January 29 – February 4, 2018
Society and political parties

Parties attempt to politicise the elections; tension between investors and local residents has grown

The situation has gotten better
Parties attempt to politicise the elections; tension between investors and local residents has grown

The opposition is attempting to raise the profile of the local election campaign and politicise the elections by adding political demands to the agenda, such as introducing the elections of city mayors, celebrating the Belarusian People’s Republic and fighting against the blocking of websites. In some regions, tension among local authorities and investors and local residents over town-planning and investment projects has grown. As the local elections draw closer, the political parties have stepped up their activity; most oppositional candidates are attempting to mobilise their supporters to vote.

The opposition’s agenda in the local elections has widened and now also includes political demands in addition to local issues. Candidates from Tell the Truth have focused on the local agenda and raised issues identified within the “People’s Referendum” project on political reforms, in particular, they have proposed to elect city governors. Apparently, “Tell the Truth” hopes to win seats in the local councils. Candidates from the centre-right coalition have held thematic pickets in their constituencies in support of the 100th Anniversary Celebrations of the BPR and demanding to lift the block on Charter97 website, in addition to the local agenda.

Opposition leaders have attempted to step up external pressure on the Belarusian leadership regarding the blocking of independent media resources: this issue was discussed at their meeting with European Commissioner Johannes Khan. Simultaneously, centre-rightists are more pessimistic about their chances to gain seats in local councils. In addition, democratic opposition is dividing over the celebrations of the 100th Anniversary of the BPR. For instance, the Fair World party has become close in its views with orthodox ideologues, who held high posts in the presidential administration before the Ukrainian events of 2013-2014, such as, for example, a specialist in West-Russian philology Lev Kryshtapovich.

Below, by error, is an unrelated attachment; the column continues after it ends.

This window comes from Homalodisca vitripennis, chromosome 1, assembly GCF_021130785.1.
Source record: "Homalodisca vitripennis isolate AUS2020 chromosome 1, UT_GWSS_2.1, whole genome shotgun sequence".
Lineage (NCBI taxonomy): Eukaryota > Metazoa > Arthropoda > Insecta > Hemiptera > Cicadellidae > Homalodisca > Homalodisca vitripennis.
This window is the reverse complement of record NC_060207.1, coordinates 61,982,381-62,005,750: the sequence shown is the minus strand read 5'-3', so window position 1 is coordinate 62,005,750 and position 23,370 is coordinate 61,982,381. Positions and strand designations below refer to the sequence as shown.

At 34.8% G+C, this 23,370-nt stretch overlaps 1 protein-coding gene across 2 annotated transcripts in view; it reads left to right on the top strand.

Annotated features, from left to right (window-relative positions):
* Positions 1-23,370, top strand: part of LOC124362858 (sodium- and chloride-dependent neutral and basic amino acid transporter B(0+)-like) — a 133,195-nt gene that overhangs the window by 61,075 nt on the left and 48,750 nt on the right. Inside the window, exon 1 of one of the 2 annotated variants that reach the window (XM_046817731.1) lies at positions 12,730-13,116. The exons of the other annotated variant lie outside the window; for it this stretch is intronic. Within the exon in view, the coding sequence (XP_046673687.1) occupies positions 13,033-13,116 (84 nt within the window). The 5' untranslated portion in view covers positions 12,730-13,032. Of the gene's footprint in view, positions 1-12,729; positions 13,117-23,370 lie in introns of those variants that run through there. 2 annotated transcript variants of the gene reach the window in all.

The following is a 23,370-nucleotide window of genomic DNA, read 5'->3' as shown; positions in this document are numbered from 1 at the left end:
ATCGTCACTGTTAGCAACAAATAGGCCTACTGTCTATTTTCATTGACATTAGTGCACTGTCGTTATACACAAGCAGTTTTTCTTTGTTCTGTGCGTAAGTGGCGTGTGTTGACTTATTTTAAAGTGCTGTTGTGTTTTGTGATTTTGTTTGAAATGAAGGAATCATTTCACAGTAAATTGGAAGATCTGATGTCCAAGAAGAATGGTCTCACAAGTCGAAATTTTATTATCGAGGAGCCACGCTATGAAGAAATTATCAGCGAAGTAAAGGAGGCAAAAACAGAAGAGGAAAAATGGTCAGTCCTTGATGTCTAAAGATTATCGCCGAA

So far, parties have failed to boost interest of the population to the local elections, which reduces their chances to mobilize their supporters to vote.

Civic initiatives have also attempted to use the election campaign to enhance pressure on the authorities, who are more sensitive to responding to high profile local issues, primarily urban or environmental. For instance, activists from a public campaign against the construction of a battery plant near Brest have already collected more than 25,000 signatures under a petition to the authorities and aim to achieve greater results.

The authorities are attempting to use various approaches to counter and localise the growing protest movement, including through meetings between officials and local residents, putting obstacles for using crowdfunding platforms to raise funds, banning and making indirect threats to public activists and the media. However, so far, local authorities have been unsuccessful in counteracting protest movement among local residents. It is worth noting that the government and the state media’s response to the tension between the local administration and the investor on the one hand and citizens on the other was rather restrained. That said, activists avoid politicising their demands, and so far have not visibly coordinated their actions with the conventional opposition.

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Once a week, in coordination with a group of prominent Belarusian analysts, we provide analytical commentaries on the most topical and relevant issues, including the behind-the-scenes processes occurring in Belarus. These commentaries are available in Belarusian, Russian, and English.

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